There are currently 58,000 Arkansans who have been diagnosed with Alzheimer’s. It is estimated that 67,000 will be diagnosed by 2025.
June is Alzheimer’s and Brain Awareness Month, an opportunity to hold a conversation about the brain, and share the fact that Alzheimer’s disease and other dementias are a major public health issue.
In 2019, there were 1,507 deaths from Alzheimer’s in Arkansas. That’s a 250% increase since the year 2000. It is now the 6th leading cause of death in the state.
Alzheimer’s is the most common cause of dementia, a general term for memory loss and other cognitive abilities severe enough to interfere with daily life. Alzheimer’s disease accounts for 60-80% of dementia cases.
Alzheimer’s is not a normal part of aging. The greatest known risk factor is increasing age, and the majority of people with Alzheimer’s are 65 and older. Alzheimer’s disease is considered to be younger-onset Alzheimer’s if it affects a person under 65.
More than 6 million Americans are now living with Alzheimer’s.
The cost of caring for those with Alzheimer’s and other dementias is estimated to total $355 billion in 2021.
In the most recent legislative session, the General Assembly addressed this health issue when it passed Act 391.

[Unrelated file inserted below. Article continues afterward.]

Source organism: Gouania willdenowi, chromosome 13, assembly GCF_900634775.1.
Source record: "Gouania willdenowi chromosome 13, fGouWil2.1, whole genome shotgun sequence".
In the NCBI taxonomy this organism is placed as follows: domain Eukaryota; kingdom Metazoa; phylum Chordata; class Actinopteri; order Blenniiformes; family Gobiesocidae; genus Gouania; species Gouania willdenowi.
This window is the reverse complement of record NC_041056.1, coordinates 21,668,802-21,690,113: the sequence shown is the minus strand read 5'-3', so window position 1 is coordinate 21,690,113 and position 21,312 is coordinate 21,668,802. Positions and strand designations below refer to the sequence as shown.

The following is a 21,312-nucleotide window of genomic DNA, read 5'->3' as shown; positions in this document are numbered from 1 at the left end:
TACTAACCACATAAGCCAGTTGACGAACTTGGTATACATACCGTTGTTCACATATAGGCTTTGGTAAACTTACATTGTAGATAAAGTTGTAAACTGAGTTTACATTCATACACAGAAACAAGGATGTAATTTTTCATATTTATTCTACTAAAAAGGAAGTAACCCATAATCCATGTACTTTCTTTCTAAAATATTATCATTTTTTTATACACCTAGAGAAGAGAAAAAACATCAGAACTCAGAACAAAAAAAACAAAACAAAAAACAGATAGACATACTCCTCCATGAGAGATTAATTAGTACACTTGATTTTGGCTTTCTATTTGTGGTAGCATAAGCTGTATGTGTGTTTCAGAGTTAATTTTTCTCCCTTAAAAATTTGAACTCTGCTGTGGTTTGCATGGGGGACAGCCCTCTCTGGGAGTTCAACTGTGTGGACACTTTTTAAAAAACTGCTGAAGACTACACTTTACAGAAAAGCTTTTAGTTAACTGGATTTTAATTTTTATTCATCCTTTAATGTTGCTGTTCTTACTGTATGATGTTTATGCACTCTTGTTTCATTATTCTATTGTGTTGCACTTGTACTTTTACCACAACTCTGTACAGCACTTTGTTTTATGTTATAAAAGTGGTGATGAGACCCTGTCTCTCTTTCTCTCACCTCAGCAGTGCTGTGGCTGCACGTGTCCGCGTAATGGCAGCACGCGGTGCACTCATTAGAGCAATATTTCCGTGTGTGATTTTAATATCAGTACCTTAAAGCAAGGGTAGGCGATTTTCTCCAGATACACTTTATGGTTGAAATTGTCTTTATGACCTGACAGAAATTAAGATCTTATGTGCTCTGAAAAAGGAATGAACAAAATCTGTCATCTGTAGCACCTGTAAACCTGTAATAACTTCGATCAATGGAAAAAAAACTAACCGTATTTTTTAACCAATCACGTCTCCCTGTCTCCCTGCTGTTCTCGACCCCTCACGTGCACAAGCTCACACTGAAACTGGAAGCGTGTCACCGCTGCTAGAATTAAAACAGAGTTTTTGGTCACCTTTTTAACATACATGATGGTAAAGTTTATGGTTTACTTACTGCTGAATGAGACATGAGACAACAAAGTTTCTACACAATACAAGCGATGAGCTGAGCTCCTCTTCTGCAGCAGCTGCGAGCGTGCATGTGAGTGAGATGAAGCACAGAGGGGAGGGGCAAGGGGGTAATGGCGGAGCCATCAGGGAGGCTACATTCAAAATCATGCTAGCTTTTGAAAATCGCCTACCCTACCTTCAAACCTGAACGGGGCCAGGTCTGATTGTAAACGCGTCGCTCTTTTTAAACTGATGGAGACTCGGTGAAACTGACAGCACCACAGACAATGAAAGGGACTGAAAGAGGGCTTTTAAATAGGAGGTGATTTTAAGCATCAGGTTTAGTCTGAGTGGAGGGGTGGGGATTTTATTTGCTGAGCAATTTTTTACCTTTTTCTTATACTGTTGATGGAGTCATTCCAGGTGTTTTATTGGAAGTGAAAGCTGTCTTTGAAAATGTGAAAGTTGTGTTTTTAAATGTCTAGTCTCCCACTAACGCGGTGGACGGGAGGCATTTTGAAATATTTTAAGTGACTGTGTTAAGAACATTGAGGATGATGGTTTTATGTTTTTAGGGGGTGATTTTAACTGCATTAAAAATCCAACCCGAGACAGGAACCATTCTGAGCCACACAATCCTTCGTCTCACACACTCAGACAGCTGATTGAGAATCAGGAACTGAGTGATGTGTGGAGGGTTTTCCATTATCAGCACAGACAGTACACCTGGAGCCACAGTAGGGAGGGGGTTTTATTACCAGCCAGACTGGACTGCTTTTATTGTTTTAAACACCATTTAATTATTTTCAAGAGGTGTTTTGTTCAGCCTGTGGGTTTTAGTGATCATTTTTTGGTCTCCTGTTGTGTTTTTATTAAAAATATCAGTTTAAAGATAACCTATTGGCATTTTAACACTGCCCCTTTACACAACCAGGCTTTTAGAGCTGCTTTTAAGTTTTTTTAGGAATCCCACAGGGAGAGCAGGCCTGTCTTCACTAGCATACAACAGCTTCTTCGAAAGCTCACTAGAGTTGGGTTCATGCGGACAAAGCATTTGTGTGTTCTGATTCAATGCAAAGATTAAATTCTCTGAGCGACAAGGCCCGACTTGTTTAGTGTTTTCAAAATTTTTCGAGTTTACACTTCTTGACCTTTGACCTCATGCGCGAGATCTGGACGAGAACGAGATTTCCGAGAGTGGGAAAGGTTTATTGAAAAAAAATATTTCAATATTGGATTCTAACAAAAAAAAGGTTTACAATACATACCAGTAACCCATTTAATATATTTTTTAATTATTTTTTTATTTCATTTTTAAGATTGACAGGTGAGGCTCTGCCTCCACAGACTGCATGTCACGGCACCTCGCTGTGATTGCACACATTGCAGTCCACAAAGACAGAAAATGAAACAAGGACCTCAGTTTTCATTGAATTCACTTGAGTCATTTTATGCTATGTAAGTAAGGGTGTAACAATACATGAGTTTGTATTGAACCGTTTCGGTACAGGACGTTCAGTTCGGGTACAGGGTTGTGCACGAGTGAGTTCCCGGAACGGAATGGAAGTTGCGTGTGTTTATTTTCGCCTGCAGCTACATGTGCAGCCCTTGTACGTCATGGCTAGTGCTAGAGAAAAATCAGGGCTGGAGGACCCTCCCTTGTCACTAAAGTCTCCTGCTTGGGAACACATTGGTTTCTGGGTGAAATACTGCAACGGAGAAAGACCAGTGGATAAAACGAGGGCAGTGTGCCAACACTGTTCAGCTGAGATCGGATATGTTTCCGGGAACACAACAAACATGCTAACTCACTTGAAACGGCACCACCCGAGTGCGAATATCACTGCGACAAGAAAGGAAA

Act 391 creates the Alzheimer’s Disease and Dementia Advisory Council. The council will examine the needs of individuals living with Alzheimer’s disease or other dementias, services available in the state for patients and their family caregivers, and the ability of healthcare providers and facilities to meet the current and future needs. The council will make findings and recommendations in an annual report known as the State Alzheimer’s Plan.
Growing evidence indicates that people can reduce their risk of cognitive decline by adopting key lifestyle habits. When possible, combine these habits to achieve maximum benefit for the brain and body. We’ve provided links to more information on our website